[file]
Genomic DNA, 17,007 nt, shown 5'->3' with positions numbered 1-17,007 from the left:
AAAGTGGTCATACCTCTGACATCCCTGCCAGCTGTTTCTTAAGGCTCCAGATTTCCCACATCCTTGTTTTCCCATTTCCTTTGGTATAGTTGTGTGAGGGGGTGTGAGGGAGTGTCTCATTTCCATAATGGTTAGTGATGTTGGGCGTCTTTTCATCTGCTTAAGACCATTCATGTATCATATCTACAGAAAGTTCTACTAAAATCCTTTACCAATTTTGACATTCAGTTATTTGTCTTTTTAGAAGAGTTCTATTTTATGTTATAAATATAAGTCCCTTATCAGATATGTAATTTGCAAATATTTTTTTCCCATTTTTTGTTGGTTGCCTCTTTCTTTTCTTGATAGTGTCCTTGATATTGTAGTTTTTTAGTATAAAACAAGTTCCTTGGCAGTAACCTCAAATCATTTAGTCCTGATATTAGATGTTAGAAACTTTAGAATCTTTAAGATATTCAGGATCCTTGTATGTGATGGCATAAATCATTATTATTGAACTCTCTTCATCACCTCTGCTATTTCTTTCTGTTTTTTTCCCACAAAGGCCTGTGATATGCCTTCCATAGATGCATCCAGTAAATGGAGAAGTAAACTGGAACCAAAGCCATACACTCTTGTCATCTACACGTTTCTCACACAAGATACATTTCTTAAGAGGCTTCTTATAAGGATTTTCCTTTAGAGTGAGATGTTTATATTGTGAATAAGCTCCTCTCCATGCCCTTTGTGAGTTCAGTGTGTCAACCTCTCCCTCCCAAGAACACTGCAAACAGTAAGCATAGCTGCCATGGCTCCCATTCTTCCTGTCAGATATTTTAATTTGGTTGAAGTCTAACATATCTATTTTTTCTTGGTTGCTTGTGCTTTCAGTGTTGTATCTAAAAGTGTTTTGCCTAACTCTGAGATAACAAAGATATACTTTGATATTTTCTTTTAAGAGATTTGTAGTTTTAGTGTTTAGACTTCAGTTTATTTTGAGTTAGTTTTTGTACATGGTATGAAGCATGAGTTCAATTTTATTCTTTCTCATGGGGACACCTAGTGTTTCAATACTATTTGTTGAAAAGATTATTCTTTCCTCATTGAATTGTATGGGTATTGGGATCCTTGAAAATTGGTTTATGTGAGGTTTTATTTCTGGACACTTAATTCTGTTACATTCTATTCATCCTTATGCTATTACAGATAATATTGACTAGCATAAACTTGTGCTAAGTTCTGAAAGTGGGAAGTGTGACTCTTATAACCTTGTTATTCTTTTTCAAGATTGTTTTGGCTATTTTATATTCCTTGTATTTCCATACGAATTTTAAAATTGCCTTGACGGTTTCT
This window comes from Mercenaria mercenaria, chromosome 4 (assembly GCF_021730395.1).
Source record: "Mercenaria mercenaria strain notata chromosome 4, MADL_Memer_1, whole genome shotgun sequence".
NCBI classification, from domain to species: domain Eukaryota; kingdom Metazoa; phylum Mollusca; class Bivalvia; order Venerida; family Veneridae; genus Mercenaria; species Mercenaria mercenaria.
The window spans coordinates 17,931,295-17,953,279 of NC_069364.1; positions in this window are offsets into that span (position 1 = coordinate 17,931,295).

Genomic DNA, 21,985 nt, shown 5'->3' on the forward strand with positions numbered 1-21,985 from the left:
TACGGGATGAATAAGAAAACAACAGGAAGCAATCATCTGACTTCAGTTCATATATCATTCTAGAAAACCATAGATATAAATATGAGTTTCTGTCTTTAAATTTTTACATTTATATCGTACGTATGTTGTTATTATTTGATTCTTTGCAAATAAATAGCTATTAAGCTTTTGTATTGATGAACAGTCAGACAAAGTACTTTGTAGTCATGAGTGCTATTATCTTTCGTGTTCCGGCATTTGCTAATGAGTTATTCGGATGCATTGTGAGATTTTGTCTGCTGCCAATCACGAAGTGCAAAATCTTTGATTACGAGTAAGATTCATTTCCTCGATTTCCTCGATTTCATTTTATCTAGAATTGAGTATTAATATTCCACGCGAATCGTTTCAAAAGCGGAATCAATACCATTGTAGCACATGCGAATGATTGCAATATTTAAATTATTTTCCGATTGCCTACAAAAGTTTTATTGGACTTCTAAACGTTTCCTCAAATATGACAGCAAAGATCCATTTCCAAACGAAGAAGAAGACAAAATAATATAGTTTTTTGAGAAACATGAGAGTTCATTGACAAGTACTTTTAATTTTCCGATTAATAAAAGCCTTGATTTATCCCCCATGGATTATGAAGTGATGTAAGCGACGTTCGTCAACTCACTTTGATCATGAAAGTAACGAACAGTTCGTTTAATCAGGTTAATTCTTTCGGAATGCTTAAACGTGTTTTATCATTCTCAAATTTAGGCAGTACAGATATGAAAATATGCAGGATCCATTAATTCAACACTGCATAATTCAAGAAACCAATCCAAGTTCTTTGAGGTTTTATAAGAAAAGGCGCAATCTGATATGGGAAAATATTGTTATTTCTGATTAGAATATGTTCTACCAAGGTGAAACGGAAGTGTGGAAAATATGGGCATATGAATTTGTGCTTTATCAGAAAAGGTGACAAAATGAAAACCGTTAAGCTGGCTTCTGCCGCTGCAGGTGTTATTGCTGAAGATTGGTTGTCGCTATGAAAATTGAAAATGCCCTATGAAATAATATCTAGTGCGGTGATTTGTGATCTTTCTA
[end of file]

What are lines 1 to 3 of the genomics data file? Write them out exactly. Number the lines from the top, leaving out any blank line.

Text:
Genomic DNA, 17,007 nt, shown 5'->3' with positions numbered 1-17,007 from the left:
AAAGTGGTCATACCTCTGACATCCCTGCCAGCTGTTTCTTAAGGCTCCAGATTTCCCACATCCTTGTTTTCCCATTTCCTTTGGTATAGTTGTGTGAGGGGGTGTGAGGGAGTGTCTCATTTCCATAATGGTTAGTGATGTTGGGCGTCTTTTCATCTGCTTAAGACCATTCATGTATCATATCTACAGAAAGTTCTACTAAAATCCTTTACCAATTTTGACATTCAGTTATTTGTCTTTTTAGAAGAGTTCTATTTTATGTTATAAATATAAGTCCCTTATCAGATATGTAATTTGCAAATATTTTTTTCCCATTTTTTGTTGGTTGCCTCTTTCTTTTCTTGATAGTGTCCTTGATATTGTAGTTTTTTAGTATAAAACAAGTTCCTTGGCAGTAACCTCAAATCATTTAGTCCTGATATTAGATGTTAGAAACTTTAGAATCTTTAAGATATTCAGGATCCTTGTATGTGATGGCATAAATCATTATTATTGAACTCTCTTCATCACCTCTGCTATTTCTTTCTGTTTTTTTCCCACAAAGGCCTGTGATATGCCTTCCATAGATGCATCCAGTAAATGGAGAAGTAAACTGGAACCAAAGCCATACACTCTTGTCATCTACACGTTTCTCACACAAGATACATTTCTTAAGAGGCTTCTTATAAGGATTTTCCTTTAGAGTGAGATGTTTATATTGTGAATAAGCTCCTCTCCATGCCCTTTGTGAGTTCAGTGTGTCAACCTCTCCCTCCCAAGAACACTGCAAACAGTAAGCATAGCTGCCATGGCTCCCATTCTTCCTGTCAGATATTTTAATTTGGTTGAAGTCTAACATATCTATTTTTTCTTGGTTGCTTGTGCTTTCAGTGTTGTATCTAAAAGTGTTTTGCCTAACTCTGAGATAACAAAGATATACTTTGATATTTTCTTTTAAGAGATTTGTAGTTTTAGTGTTTAGACTTCAGTTTATTTTGAGTTAGTTTTTGTACATGGTATGAAGCATGAGTTCAATTTTATTCTTTCTCATGGGGACACCTAGTGTTTCAATACTATTTGTTGAAAAGATTATTCTTTCCTCATTGAATTGTATGGGTATTGGGATCCTTGAAAATTGGTTTATGTGAGGTTTTATTTCTGGACACTTAATTCTGTTACATTCTATTCATCCTTATGCTATTACAGATAATATTGACTAGCATAAACTTGTGCTAAGTTCTGAAAGTGGGAAGTGTGACTCTTATAACCTTGTTATTCTTTTTCAAGATTGTTTTGGCTATTTTATATTCCTTGTATTTCCATACGAATTTTAAAATTGCCTTGACGGTTTCT
This window comes from Mercenaria mercenaria, chromosome 4 (assembly GCF_021730395.1).